Jingjing Xu, Xu Sun, Zhiyuan Zhang, Guangxiang Zhao, Junyang Lin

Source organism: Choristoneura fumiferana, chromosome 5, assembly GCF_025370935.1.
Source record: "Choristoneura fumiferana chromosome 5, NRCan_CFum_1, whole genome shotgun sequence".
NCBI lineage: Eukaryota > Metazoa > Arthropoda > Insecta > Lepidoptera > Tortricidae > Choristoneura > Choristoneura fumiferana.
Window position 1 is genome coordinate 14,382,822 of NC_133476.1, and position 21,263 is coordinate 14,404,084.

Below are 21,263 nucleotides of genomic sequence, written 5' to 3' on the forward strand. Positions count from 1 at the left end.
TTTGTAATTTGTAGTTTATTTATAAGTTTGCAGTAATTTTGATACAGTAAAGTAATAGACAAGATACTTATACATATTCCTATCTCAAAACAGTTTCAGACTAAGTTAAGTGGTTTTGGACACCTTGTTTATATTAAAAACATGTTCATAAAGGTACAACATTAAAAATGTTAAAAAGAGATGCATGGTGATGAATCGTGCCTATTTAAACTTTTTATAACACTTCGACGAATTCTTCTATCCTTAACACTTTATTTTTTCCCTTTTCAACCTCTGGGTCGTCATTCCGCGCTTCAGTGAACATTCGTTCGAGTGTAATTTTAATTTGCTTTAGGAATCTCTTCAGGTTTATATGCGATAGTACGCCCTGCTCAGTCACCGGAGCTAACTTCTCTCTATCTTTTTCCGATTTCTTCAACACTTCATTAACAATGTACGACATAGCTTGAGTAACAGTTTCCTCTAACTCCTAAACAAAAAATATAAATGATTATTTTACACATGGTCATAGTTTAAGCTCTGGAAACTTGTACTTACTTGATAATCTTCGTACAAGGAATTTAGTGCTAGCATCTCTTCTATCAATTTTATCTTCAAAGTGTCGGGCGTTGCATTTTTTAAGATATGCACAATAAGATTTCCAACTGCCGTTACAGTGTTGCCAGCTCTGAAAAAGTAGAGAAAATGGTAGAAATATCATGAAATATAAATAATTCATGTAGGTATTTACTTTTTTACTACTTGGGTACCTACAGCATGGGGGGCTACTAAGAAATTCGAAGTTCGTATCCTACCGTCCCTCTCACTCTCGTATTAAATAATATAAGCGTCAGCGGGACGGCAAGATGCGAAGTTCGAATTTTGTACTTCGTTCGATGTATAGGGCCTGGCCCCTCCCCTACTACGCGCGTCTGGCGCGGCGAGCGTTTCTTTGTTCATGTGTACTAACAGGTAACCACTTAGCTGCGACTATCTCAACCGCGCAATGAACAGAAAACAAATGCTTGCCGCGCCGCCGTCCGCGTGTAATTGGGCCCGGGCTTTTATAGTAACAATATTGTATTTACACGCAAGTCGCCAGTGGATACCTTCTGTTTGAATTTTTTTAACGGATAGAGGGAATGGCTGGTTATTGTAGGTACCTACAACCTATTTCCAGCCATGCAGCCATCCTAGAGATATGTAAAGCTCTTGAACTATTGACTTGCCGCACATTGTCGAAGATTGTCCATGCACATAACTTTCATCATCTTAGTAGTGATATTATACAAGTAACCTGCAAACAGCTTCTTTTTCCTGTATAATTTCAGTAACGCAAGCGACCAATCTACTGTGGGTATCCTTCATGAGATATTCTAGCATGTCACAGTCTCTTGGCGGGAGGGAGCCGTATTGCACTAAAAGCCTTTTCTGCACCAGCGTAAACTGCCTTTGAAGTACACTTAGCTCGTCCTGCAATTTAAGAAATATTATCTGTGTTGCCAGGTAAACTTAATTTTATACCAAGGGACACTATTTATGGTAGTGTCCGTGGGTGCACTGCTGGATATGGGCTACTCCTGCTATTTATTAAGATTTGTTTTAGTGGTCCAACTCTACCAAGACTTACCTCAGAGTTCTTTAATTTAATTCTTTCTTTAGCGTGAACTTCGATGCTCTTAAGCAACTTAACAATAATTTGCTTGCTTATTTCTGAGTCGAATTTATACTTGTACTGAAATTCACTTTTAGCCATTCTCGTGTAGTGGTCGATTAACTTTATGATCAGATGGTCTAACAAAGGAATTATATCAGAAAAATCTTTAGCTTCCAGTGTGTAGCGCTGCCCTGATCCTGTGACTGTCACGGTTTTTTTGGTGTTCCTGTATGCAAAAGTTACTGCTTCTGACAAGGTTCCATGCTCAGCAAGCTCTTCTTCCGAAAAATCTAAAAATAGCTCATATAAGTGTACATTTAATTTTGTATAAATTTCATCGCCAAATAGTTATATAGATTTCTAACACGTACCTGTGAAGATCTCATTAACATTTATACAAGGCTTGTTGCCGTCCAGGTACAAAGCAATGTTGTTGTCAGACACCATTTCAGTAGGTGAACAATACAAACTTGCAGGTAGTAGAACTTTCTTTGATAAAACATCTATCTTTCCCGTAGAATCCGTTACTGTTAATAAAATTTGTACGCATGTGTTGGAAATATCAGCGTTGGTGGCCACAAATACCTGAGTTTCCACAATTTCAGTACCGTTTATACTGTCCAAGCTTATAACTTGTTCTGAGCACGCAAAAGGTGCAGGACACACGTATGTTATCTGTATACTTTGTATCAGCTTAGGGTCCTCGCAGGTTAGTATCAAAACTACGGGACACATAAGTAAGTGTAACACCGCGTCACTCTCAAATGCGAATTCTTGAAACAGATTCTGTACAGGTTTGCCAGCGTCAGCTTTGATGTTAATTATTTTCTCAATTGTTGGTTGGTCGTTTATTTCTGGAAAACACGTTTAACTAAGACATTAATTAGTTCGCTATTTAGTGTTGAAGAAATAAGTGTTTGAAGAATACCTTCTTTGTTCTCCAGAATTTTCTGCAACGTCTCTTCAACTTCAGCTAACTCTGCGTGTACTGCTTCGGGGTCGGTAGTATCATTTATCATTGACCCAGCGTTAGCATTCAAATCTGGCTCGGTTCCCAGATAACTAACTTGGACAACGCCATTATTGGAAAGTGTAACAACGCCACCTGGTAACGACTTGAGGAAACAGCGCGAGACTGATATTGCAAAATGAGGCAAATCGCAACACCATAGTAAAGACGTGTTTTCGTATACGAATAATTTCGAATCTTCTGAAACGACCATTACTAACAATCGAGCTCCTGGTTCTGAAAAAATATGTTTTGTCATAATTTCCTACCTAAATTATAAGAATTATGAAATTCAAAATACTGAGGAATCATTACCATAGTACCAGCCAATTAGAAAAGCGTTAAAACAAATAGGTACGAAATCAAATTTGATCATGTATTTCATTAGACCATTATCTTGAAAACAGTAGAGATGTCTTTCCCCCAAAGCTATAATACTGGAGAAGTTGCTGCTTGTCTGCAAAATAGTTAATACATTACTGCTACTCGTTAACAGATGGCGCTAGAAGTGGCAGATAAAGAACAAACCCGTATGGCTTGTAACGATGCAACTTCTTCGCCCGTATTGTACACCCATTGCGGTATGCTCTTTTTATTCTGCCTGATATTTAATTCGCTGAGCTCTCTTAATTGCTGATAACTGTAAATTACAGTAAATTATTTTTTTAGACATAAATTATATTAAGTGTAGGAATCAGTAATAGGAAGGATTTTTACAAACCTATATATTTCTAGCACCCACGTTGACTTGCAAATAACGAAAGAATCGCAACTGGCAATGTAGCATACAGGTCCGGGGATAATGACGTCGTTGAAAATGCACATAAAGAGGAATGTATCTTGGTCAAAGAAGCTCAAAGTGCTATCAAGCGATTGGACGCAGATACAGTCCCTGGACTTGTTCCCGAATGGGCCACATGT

Layer normalization (LayerNorm) is a technique to normalize the distributions of intermediate layers. It enables smoother gradients, faster training, and better generalization accuracy. However, it is still unclear where the effectiveness stems from. In this paper, our main contribution is to take a step further in understanding LayerNorm. Many of previous studies believe that the success of LayerNorm comes from forward normalization. Unlike them, we find that the derivatives of the mean and variance are more important than forward normalization by re-centering and re-scaling backward gradients. Furthermore, we find that the parameters of LayerNorm, including the bias and gain, increase the risk of over-fitting and do not work in most cases. Experiments show that a simple version of LayerNorm (LayerNorm-simple) without the bias and gain outperforms LayerNorm on four datasets. It obtains the state-of-the-art performance on En-Vi machine translation. To address the over-fitting problem, we propose a new normalization method, Adaptive Normalization (AdaNorm), by replacing the bias and gain with a new transformation function. Experiments show that AdaNorm demonstrates better results than LayerNorm on seven out of eight datasets.